Introducing: Vivo Barefoot
Petrus Oosthuizen, July 2, 2012
Whenever I doubt something in life, I like to think what simple answers our oldest ancestors would have given us in our modern society? I have grown very fond of this habit of mine, but every now and then I am reminded that we have the answers to almost all of our questions through a simple Google-search.
Up until recently, the internet would have told you that it is advisable to be running with supportive shoes to keep away from injury and make running more comfortable. Lee Saxby started asking questions, and found the perfect answer. I’m pretty convinced he also looked back a couple of centuries back.
Vivo Barefoot is the answer to Lee’s question for the perfect running mechanism to fit our feet with. He found inspiration in the Copper Canyons with the Tarahumara tribe after Christopher McDougall went on his own pilgrimage to find the truth behind the art of running. McDougall went on to write Born to Run, almost a bible for anyone running. Through this bestseller, we have learned how we are supposed to run, and how each one of us can enjoy it every step of the way.
The human body didn’t evolve thinking to itself that there is going to be rubber underneath our heels to give us support while moving. No, our body is developed to be a forefoot-striker, and not a heel-striker. But the modern shoe factories have robbed our brains of this reality. What most of us don’t realise is that when we run with the heel striking the ground first, we send tremendous shockwaves from our feet up through our body, and puts too much pressure on sensitive joints and muscles. Also, when we run with our heels striking first, it usually happens when your leg is stretched out in front of you, which takes away the crucial balance we need to keep while running. The typical supportive shoe sends a message to our brains that it is “alright” that we land on our heels. Runner’s knee? Tendonitis? Plantar Fasciitis? Yeah, it’s not alright.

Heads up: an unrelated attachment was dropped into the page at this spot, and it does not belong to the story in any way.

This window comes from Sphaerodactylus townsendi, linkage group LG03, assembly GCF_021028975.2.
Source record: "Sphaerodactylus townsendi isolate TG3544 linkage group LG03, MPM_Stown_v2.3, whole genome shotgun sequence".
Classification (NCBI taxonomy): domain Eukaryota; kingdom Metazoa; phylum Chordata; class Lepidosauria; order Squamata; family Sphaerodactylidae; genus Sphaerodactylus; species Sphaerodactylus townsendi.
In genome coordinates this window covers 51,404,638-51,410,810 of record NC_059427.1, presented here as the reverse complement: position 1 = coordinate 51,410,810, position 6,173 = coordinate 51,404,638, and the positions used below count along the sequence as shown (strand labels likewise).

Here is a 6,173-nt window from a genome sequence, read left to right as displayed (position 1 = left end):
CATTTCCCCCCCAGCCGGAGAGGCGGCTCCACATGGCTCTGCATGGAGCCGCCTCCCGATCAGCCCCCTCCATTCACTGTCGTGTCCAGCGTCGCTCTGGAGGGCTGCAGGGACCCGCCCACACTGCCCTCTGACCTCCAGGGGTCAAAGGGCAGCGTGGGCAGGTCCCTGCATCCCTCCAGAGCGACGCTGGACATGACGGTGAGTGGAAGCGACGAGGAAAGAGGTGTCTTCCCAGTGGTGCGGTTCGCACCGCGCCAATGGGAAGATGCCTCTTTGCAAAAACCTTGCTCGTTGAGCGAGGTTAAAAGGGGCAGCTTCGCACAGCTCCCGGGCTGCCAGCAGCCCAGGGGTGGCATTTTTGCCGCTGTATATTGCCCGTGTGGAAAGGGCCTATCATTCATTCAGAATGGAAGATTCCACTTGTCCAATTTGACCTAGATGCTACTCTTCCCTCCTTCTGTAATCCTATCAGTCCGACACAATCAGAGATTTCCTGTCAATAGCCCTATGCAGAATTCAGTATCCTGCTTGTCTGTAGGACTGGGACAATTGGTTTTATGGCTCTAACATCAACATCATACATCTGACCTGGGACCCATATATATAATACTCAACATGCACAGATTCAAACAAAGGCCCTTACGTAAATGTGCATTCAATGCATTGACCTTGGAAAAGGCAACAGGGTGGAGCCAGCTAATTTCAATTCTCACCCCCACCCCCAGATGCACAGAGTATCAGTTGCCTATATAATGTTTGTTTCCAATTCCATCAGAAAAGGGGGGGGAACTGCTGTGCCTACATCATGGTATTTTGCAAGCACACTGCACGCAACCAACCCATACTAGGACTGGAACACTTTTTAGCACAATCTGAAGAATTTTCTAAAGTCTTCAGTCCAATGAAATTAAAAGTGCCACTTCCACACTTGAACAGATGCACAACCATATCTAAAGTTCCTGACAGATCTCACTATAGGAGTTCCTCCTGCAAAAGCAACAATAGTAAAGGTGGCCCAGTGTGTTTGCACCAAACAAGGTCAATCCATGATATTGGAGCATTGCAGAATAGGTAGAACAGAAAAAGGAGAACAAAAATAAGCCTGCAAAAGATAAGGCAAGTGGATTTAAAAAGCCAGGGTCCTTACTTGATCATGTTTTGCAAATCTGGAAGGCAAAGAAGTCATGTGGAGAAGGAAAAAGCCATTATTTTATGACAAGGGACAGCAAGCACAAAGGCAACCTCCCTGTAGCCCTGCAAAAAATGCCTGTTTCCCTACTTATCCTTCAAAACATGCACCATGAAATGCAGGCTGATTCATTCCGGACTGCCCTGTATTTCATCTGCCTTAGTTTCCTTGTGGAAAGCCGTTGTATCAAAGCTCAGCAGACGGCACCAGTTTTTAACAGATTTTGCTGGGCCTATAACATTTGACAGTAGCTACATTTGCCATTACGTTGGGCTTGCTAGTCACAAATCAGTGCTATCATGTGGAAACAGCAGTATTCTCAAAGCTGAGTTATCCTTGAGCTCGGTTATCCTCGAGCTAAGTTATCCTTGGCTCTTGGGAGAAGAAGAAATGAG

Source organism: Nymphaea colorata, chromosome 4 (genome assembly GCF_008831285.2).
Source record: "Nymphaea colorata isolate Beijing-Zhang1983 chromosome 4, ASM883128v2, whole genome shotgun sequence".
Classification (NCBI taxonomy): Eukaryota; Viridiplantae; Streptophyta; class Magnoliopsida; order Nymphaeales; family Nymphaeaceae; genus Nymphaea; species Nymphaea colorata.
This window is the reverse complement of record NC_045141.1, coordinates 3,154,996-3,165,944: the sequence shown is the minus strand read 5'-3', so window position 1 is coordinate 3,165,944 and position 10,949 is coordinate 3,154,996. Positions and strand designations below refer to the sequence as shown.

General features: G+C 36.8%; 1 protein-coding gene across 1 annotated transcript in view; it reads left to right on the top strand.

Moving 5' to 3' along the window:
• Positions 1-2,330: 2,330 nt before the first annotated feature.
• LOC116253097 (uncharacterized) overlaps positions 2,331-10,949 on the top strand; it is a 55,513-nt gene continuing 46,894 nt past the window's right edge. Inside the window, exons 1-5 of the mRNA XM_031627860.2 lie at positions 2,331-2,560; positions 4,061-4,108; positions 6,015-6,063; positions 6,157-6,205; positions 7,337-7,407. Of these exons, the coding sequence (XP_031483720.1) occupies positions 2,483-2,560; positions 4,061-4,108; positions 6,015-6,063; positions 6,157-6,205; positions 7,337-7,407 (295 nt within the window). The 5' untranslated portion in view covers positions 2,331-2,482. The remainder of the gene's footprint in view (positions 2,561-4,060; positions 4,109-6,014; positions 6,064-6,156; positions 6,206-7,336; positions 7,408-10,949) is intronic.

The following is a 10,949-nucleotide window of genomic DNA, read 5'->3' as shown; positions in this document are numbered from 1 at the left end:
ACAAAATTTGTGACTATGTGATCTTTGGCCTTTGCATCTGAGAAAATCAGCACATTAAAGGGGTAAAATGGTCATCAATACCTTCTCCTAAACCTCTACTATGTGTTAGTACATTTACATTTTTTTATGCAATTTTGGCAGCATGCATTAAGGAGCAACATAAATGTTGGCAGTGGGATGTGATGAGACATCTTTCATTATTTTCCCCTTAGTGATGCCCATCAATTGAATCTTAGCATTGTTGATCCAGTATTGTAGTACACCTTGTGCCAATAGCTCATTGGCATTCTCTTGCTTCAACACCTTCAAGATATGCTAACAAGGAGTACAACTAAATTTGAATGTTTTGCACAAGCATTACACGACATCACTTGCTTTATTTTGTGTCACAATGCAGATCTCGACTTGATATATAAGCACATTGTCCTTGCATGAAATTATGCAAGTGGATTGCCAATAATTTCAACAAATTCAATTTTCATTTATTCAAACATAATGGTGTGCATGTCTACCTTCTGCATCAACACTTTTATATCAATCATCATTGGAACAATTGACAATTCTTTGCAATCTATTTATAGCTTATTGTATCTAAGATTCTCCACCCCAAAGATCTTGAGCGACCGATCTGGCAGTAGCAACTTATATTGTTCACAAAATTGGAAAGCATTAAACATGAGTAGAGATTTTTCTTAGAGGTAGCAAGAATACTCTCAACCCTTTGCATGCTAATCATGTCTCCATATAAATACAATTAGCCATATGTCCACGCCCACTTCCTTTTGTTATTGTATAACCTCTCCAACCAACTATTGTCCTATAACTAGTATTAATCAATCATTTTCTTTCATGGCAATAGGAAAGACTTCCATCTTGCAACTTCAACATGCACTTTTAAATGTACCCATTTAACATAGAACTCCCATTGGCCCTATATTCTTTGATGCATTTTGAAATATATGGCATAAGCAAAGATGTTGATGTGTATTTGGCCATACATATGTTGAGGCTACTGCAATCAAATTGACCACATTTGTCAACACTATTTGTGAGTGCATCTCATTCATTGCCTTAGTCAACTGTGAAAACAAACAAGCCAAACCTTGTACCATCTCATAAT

Vivo Barefoot takes us back to how we as humans ran. How we should still be running. They took everything that McDougall said, everything the Tarahumara said, what Lee said, and compressed it all into the beautiful new shoe range from Vivo. The tremendous success that this simple shoe-design has had, has given many runners around the world the opportunity to run injury-free. There are many different models in the range, but what each of them has in common is that it is a very breathable shoe with a sole that varies between 3-7mm, giving you minimum support so that our feet can operate on its own (Don’t worry, our feet are more than strong enough to be doing this). A wide front part of the shoe gives your toes enough space to move as if barefoot. The human foot is a biological masterpiece. Why wrap it up and coddle it? The idea is to go totally barefoot, but we still need protection against sharp rocks and glass.
Lee also believes that our fight to return to the barefoot species that we are, shouldn’t just be occurring while we are in our training gear, it should happen all day long. That is why Vivo Barefoot has introduced the casual-wear shoe range, so that our feet can get stronger while we are doing anything through our day. If you are terrified of trying to go barefoot running, I would advise to start wearing these casual shoes first. As the process of “transforming” from a supportive-shoe-runner to barefoot runner can sometimes be long, this is a great way to begin the process with.
To become more informed on the matter, I would strongly recommend attending one of the many barefoot clinics that Lee and his team are doing all around the world. Coach Dale Turrel more than convinced me that this is the future of running, and him and his team are just waiting to enlighten you as well. Professor Dennis Bramble (evolutionary biology) from the University of Utah said something that will stick to me forever: “Just move your legs. Because if you don’t think you were born to run, you’re not only denying history. You’re denying who you are.” Viva Vivo Barefoot.